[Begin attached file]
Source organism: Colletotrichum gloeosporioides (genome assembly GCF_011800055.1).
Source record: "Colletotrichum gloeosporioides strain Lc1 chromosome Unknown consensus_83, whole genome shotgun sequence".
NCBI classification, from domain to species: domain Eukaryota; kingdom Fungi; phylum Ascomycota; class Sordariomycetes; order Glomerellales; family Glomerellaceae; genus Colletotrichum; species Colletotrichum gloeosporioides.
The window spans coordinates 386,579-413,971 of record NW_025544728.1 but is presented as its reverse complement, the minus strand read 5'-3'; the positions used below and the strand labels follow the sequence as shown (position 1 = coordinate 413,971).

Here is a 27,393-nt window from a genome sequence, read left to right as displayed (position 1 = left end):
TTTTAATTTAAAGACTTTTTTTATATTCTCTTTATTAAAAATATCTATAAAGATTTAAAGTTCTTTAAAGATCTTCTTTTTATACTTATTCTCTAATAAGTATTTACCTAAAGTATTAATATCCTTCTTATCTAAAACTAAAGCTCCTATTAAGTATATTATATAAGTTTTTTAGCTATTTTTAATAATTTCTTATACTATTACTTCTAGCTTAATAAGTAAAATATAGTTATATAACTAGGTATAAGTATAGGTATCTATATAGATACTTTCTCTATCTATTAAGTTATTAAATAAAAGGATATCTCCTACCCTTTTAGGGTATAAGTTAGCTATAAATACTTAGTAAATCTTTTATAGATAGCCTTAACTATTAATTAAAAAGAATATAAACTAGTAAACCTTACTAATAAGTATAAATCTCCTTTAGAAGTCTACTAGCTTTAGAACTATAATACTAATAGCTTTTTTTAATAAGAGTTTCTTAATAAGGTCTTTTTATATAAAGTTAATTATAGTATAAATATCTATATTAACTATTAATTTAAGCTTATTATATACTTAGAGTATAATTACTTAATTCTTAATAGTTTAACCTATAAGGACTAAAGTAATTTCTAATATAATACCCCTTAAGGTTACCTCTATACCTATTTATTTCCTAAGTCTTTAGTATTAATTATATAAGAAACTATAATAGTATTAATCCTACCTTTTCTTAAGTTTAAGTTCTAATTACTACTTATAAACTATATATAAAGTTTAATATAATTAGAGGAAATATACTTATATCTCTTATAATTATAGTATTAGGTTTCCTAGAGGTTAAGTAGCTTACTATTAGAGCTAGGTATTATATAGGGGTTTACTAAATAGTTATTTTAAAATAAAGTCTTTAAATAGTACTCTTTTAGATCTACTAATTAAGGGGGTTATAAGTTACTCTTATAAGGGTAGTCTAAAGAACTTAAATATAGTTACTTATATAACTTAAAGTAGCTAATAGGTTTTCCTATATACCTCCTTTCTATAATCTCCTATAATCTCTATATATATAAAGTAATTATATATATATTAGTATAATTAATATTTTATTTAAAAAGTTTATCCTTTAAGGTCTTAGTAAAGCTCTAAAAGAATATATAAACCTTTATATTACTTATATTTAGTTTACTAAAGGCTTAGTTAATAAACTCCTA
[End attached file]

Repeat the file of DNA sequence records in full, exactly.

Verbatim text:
Source organism: Colletotrichum gloeosporioides (genome assembly GCF_011800055.1).
Source record: "Colletotrichum gloeosporioides strain Lc1 chromosome Unknown consensus_83, whole genome shotgun sequence".
NCBI classification, from domain to species: domain Eukaryota; kingdom Fungi; phylum Ascomycota; class Sordariomycetes; order Glomerellales; family Glomerellaceae; genus Colletotrichum; species Colletotrichum gloeosporioides.
The window spans coordinates 386,579-413,971 of record NW_025544728.1 but is presented as its reverse complement, the minus strand read 5'-3'; the positions used below and the strand labels follow the sequence as shown (position 1 = coordinate 413,971).

Here is a 27,393-nt window from a genome sequence, read left to right as displayed (position 1 = left end):
TTTTAATTTAAAGACTTTTTTTATATTCTCTTTATTAAAAATATCTATAAAGATTTAAAGTTCTTTAAAGATCTTCTTTTTATACTTATTCTCTAATAAGTATTTACCTAAAGTATTAATATCCTTCTTATCTAAAACTAAAGCTCCTATTAAGTATATTATATAAGTTTTTTAGCTATTTTTAATAATTTCTTATACTATTACTTCTAGCTTAATAAGTAAAATATAGTTATATAACTAGGTATAAGTATAGGTATCTATATAGATACTTTCTCTATCTATTAAGTTATTAAATAAAAGGATATCTCCTACCCTTTTAGGGTATAAGTTAGCTATAAATACTTAGTAAATCTTTTATAGATAGCCTTAACTATTAATTAAAAAGAATATAAACTAGTAAACCTTACTAATAAGTATAAATCTCCTTTAGAAGTCTACTAGCTTTAGAACTATAATACTAATAGCTTTTTTTAATAAGAGTTTCTTAATAAGGTCTTTTTATATAAAGTTAATTATAGTATAAATATCTATATTAACTATTAATTTAAGCTTATTATATACTTAGAGTATAATTACTTAATTCTTAATAGTTTAACCTATAAGGACTAAAGTAATTTCTAATATAATACCCCTTAAGGTTACCTCTATACCTATTTATTTCCTAAGTCTTTAGTATTAATTATATAAGAAACTATAATAGTATTAATCCTACCTTTTCTTAAGTTTAAGTTCTAATTACTACTTATAAACTATATATAAAGTTTAATATAATTAGAGGAAATATACTTATATCTCTTATAATTATAGTATTAGGTTTCCTAGAGGTTAAGTAGCTTACTATTAGAGCTAGGTATTATATAGGGGTTTACTAAATAGTTATTTTAAAATAAAGTCTTTAAATAGTACTCTTTTAGATCTACTAATTAAGGGGGTTATAAGTTACTCTTATAAGGGTAGTCTAAAGAACTTAAATATAGTTACTTATATAACTTAAAGTAGCTAATAGGTTTTCCTATATACCTCCTTTCTATAATCTCCTATAATCTCTATATATATAAAGTAATTATATATATATTAGTATAATTAATATTTTATTTAAAAAGTTTATCCTTTAAGGTCTTAGTAAAGCTCTAAAAGAATATATAAACCTTTATATTACTTATATTTAGTTTACTAAAGGCTTAGTTAATAAACTCCTA